Never have I owned a car that isn’t German. The party started in 1990 with a Volkswagen GTI, purchased for $12,000 in Cherry Hill, New Jersey (land of no cherry trees and no hills), where the salesman let me sit in a red, twin-turbo Porsche 911 also being delivered that day before I drove off with half a clue how to drive a stick back to Philadelphia. In my mid-30s, I would be lucky enough to buy a 1997 Porsche twin-turbo 911, having skipped the Audi portion of the marketing exercise but completing a childhood fantasy. Today, I am pretty loyal to Mercedes and their ultra-safe, twin-turbo-charged V8 SUVs, and I guess you could call them “American” cars, since they’re built in Alabama, but whatever. I’m claiming their German heritage.
This brings me to German-made headphones. Specifically, Beyerdynamic’s tricked out Aventho Wireless on-ear headphones, which are priced at about $450 per pair. These on-ear headphones are a little bit of a departure for me, as I’ve been covering mostly over-the-ear wireless headphones as part of my quest to exhaust the entire category. Out of the box, I loved the diminutive size of these headphones as compared to their circumaural brethren, especially the $699 Beyerdynamic Amiron wireless over-the-ear headphones that I also recently reviewed. Those are literally the biggest headphones in the over-the-ear category and are respectfully too big to fit in my beloved Tumi briefcase, which I dinged a little bit for them for in my other review. The Beyerdynamic Aventho don’t have that issue, as they are clearly for on-the-go listening. They also seem to be designed people with smaller heads, as I had to extend the well-made hardware to maximum to fit my unusually gargantuan dome. Unlike the Beyerdynamic Amiron headphones, the Aventhos have ear cups made of subtle, synthetic leather that is much cooler than their larger, more expensive counterparts.
The Aventhos come with a soft carrying case and can fold flat for easy packing, which appeals to someone who has to go to LAX as often as I do. They come loaded with a USB-A to Micro-USB cable, which is close to useless for those of us with Apple Macbook Pros, since you’ll also need an adaptor to get things charged. What I’ve learned about these adaptors is that they don’t pass that much voltage, thus when charging items like my current 128 GB iPad, they charge very slowly. Thankfully, these headphones rock out at close to 20 hours of battery time and are far less demanding in terms of charging needs. I bought an Ankor charger that’s about the size of two decks of cards stacked top to bottom and that sucker charges very quickly. $6 for the USB-A (female) adaptor and $22 for the Ankor charger are money very well spent on my increasingly tuned-in travel kit.
Never one to shy away from a good political protest song, I started my listening with “Save The Children” from Gil Scott Heron’s Pieces of a Man album, which is specifically relevant in an America where we’ve forgotten that we are a nation of immigrants. I love me some Gil Scott Heron. His Beatnik “bob-whitey” tunes resonate with me more today than ever. This soulful track has a floating flute melody that just jams. Gil’s vocals are presented accurately over a clearly 1970s, mellow-vibe, analog recording. Like their bigger brothers, the Beyerdynamic Amiron headphones, these Aventhos sound super-balanced. They don’t suffer from the audio maladies like the bass-first sound of the fashion-forward headphones that the kids like so much and make rap guys billionaires.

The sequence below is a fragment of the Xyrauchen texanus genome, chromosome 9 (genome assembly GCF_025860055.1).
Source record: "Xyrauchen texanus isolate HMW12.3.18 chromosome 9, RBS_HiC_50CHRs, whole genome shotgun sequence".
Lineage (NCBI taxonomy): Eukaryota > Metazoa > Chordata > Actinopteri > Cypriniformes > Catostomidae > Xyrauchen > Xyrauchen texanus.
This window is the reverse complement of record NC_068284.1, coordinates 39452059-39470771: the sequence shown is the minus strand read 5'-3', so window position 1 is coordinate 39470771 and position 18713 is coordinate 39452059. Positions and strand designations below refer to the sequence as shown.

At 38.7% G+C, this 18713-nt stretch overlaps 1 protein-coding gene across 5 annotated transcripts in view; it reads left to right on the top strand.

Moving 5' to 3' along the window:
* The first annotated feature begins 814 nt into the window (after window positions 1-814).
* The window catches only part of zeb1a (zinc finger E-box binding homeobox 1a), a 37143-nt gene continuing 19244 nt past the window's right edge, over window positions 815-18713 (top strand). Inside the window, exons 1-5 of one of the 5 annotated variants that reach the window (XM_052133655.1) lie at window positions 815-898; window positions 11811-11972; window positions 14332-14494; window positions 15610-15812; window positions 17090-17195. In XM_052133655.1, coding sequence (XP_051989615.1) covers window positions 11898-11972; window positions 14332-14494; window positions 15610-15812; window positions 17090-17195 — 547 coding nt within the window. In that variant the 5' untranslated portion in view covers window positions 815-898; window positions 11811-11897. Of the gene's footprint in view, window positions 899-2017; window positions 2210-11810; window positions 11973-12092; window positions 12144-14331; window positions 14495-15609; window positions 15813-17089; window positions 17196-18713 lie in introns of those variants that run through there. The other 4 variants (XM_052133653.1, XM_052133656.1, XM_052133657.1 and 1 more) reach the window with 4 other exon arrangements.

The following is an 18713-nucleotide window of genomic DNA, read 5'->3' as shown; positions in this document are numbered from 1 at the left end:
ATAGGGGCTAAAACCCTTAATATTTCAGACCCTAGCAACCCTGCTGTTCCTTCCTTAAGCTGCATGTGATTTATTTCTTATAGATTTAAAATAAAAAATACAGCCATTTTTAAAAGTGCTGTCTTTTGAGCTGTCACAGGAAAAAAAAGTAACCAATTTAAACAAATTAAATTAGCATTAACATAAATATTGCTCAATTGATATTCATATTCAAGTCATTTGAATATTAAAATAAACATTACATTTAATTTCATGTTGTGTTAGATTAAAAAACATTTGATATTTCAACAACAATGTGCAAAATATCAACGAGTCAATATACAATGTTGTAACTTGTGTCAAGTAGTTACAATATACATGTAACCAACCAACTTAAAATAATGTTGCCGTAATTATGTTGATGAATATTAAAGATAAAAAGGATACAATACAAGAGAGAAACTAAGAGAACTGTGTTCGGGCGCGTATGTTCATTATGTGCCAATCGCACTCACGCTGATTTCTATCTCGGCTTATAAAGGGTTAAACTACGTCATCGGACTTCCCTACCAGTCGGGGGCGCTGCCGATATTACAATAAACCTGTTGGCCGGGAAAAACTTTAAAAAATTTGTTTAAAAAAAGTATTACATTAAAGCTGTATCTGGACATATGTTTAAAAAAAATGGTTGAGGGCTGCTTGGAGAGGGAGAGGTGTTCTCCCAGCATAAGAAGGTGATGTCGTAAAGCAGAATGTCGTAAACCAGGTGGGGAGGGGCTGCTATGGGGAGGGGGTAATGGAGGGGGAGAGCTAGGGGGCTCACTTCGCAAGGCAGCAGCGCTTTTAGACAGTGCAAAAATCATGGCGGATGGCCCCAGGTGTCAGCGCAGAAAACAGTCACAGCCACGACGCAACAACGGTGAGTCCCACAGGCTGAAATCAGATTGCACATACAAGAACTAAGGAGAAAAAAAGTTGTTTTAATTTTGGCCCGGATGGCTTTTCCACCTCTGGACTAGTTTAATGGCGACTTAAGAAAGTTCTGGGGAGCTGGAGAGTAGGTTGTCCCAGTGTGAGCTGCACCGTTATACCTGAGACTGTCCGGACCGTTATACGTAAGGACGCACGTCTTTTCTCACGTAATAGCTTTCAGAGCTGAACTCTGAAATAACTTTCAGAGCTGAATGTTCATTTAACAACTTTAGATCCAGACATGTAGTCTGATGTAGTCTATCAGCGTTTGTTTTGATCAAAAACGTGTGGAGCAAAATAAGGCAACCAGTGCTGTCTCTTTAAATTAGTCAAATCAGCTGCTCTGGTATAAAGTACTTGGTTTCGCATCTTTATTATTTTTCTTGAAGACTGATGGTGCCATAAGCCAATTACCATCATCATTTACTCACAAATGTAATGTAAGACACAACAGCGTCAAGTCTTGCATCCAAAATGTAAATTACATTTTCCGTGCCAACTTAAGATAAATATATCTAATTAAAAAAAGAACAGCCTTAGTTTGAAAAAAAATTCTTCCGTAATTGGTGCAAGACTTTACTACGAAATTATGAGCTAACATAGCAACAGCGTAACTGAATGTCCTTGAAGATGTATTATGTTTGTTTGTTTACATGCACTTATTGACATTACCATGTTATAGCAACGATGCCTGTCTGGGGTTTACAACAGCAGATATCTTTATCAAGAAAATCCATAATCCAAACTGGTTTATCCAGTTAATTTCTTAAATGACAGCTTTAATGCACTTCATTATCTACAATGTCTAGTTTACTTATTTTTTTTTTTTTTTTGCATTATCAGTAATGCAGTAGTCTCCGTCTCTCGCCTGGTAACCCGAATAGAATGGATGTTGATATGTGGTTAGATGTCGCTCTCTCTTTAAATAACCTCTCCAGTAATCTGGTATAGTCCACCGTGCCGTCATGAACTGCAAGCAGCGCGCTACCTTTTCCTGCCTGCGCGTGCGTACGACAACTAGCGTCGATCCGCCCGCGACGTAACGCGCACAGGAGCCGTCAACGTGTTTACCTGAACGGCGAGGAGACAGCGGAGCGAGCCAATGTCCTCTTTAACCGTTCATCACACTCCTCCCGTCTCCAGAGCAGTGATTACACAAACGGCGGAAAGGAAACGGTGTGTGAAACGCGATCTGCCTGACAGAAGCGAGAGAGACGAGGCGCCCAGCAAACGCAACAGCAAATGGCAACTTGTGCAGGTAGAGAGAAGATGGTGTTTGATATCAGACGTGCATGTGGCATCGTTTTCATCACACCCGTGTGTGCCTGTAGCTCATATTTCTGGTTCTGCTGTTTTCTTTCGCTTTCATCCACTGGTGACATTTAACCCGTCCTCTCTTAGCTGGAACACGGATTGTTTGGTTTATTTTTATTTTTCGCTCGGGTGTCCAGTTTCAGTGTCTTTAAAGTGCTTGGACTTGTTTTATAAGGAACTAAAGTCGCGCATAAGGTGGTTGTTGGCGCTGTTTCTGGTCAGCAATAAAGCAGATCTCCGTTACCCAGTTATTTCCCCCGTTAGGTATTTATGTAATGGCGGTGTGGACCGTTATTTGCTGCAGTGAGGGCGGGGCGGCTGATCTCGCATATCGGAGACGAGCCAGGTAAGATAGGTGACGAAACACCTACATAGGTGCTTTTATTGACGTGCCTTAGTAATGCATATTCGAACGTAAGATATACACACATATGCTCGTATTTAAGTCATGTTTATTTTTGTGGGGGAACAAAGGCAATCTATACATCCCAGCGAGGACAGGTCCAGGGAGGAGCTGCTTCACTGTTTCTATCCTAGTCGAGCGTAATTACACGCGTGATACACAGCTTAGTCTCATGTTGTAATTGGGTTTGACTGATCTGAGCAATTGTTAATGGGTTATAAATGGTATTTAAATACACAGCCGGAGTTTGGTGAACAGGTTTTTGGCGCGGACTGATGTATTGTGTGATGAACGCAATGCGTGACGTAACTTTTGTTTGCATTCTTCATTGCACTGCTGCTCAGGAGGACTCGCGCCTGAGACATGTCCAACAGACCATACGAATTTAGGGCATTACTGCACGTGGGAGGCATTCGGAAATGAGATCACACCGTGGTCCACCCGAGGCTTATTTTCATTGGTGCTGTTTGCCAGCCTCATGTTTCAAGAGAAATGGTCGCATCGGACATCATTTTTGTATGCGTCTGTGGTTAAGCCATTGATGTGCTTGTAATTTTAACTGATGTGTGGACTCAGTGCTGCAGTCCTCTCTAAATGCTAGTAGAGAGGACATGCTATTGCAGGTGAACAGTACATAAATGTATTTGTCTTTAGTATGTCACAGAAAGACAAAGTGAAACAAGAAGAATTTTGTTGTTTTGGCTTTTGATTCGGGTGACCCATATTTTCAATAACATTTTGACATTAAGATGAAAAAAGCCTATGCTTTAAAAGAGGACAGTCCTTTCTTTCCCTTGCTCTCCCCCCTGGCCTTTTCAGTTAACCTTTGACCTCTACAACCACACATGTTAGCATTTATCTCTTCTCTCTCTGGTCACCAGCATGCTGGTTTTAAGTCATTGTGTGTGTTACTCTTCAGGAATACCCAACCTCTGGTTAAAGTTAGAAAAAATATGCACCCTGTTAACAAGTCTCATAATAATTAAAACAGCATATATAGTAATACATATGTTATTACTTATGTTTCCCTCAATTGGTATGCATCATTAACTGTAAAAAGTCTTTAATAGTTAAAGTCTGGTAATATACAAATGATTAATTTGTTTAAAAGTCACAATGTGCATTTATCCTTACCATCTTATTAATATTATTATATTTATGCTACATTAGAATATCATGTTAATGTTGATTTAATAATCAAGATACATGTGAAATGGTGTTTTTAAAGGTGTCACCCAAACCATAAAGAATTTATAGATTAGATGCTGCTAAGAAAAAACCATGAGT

“Deacon Blues” is an audiophile classic from Steely Dan’s beloved Aja. With the volume up well past the point of potential long-term danger, this silky-smooth wannabe-jazz track cuts through the sonic jungle nicely. Donald Fagen’s voice is nicely presented, with the horny-horns laying down a compelling musical background. Bass is pronounced through the Aventhos, but not too much so. Balance is key with Beyerdynamic cans and I like that about them.
I was really impressed by “Dead and Bloated” from Stone Temple Pilots’ Core record. The opening Weiland vocals have that military, bull-horn quality that sounds 100 percent believable when piped in through the Aventhos, but what was more spectacular was how well these wireless headphones resolve such complicated mix, even at significant volumes (volumes that I don’t recommend over time). The bass is strong but not bloated. Vocals are right where they should be in the sonic blend. The instrumentation is excellent, if a little “dirty” sounding, as it should be with such premium grunge.
Comparison and Competition
There aren’t nearly as many wireless headphones in the on-ear category as the over-the-ear category. JBL has its E45BT priced at a mere $99, but it’s not built to the same quality as these much more expensive headphones.
In the over-the-ear category, you have options such as the Beyerdynamic Amiron Wireless headphones at $699 per pair. The Bose Quietcomfort 35 (Series II) are notably comfortable and with best-in-class noise cancelation. Sennheiser’s HD1 Wireless are pretty bad-ass at $399 and match the excellent craftmanship that you get from Beyerdynamic.
While these headphones aren’t exactly for me because of the large size of my head, their diminutive footprint and ease of use (especially easy Bluetooth connectivity) make them appealing for women, children, and menfolk with smaller heads. The fit and finish of the Beyerdynamic Aventhos are top notch and compete favorably with the best of breed in terms of on-ear and even high-end over-the-ear headphones.
Sonically, they are balanced, accurate, and engaging. You can’t hope for better sound today in terms of wireless on-ear headphones thanks to Beyerdyanamic’s Tesla (nothing to do with Elon Musk) technology. The fact that you can customize their sound profile via a companion app is cute, but I don’t think they really need it. I like the way they sound right out of the box.